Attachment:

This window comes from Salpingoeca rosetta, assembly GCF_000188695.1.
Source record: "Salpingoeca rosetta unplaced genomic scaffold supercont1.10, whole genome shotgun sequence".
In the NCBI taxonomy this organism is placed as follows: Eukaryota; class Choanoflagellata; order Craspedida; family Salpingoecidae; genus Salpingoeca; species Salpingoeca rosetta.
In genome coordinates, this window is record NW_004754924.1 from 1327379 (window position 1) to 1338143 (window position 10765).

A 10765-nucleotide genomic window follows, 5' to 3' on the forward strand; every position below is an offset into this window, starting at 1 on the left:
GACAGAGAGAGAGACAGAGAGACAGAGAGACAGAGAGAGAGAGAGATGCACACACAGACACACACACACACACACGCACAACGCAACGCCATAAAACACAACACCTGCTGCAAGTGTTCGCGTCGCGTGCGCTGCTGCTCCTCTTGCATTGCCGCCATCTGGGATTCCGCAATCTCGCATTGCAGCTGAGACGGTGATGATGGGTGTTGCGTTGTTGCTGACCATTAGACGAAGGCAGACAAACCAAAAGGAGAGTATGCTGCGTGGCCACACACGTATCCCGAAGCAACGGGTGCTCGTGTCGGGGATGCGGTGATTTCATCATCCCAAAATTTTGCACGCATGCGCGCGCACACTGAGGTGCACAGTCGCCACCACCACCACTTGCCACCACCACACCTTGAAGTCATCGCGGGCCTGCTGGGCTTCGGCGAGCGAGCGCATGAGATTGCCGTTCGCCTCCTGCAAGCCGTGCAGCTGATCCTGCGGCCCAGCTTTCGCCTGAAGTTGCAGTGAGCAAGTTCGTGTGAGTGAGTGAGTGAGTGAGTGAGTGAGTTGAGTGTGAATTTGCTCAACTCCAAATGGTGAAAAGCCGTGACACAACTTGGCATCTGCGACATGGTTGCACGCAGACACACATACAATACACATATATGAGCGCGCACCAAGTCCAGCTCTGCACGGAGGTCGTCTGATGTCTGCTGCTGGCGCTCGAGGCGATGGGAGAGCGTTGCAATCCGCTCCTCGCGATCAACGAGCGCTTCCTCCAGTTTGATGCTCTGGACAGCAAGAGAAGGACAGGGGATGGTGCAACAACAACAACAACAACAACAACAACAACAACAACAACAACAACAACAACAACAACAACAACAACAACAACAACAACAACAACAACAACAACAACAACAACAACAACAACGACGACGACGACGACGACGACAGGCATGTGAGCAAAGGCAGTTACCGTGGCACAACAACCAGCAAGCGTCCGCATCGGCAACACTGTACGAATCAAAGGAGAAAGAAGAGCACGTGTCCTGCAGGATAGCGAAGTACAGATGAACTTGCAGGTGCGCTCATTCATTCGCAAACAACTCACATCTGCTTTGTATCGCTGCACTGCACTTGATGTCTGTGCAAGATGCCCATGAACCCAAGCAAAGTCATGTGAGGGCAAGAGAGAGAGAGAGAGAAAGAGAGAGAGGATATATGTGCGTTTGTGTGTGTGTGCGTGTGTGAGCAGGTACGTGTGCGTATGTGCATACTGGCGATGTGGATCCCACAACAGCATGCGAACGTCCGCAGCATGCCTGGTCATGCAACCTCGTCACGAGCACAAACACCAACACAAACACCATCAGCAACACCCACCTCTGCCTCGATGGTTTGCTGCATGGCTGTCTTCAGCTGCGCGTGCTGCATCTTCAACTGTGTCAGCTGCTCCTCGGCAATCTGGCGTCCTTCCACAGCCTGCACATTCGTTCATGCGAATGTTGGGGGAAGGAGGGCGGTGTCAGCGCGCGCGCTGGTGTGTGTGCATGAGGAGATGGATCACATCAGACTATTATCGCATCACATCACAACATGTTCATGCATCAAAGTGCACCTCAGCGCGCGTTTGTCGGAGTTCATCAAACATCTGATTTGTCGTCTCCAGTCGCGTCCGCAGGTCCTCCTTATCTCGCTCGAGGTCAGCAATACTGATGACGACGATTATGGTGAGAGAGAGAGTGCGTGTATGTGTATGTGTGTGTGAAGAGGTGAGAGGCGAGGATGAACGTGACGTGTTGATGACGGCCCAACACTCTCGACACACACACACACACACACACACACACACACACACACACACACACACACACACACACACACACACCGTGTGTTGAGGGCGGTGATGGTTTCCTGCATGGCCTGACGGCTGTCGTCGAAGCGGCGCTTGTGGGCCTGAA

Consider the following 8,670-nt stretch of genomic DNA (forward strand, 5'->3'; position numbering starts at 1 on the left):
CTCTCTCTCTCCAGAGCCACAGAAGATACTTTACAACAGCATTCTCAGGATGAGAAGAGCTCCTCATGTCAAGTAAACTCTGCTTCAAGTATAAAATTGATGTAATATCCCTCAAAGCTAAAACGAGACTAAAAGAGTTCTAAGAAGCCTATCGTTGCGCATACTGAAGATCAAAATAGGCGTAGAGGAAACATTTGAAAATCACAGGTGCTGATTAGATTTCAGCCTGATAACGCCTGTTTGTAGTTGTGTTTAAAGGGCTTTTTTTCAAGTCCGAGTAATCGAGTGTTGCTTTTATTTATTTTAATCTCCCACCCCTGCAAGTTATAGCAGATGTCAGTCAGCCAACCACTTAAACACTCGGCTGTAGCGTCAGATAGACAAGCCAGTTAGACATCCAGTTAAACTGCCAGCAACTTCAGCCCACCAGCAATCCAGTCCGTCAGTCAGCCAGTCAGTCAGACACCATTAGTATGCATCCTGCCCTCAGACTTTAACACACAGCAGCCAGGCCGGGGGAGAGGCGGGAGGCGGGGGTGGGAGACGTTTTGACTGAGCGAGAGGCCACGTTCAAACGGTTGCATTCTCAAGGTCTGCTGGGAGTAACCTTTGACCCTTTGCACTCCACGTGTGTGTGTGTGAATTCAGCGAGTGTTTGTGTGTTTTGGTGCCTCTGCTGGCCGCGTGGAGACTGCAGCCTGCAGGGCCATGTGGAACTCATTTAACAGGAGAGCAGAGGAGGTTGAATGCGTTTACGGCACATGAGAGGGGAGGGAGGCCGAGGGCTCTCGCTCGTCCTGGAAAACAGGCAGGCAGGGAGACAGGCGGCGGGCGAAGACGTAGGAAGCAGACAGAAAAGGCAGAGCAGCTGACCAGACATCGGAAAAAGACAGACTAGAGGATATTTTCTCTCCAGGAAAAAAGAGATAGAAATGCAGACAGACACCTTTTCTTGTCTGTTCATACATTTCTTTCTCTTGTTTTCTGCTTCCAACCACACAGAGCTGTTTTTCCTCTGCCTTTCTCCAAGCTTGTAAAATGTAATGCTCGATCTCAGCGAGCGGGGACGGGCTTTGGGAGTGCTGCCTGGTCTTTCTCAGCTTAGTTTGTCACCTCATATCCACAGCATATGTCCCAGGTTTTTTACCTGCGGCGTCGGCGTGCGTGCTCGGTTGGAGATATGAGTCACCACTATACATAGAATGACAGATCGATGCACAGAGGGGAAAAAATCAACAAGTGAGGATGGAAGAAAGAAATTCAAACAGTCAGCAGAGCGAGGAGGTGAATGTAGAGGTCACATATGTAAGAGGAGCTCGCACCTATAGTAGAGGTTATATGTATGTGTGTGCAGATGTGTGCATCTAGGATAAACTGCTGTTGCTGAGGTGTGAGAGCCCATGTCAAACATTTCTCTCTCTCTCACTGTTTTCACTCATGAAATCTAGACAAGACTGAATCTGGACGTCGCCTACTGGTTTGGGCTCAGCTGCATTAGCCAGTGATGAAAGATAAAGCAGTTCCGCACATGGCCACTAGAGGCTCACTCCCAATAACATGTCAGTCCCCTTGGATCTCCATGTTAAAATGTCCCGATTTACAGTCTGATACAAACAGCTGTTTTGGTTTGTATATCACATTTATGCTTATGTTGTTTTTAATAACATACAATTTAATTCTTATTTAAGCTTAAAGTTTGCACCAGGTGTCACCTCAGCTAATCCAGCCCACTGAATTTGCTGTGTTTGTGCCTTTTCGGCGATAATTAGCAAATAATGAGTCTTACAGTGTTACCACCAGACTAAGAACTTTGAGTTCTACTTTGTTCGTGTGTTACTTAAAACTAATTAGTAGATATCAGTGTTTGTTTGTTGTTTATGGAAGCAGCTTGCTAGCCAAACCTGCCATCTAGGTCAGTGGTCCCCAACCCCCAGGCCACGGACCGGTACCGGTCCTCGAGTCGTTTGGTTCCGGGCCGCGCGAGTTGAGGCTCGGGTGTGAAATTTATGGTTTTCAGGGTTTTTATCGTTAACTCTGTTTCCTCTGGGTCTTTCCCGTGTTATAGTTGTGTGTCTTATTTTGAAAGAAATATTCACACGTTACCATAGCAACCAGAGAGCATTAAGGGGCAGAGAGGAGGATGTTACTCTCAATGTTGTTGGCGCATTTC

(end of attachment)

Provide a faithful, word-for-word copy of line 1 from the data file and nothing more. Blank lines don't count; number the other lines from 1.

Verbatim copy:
This window comes from Salpingoeca rosetta, assembly GCF_000188695.1.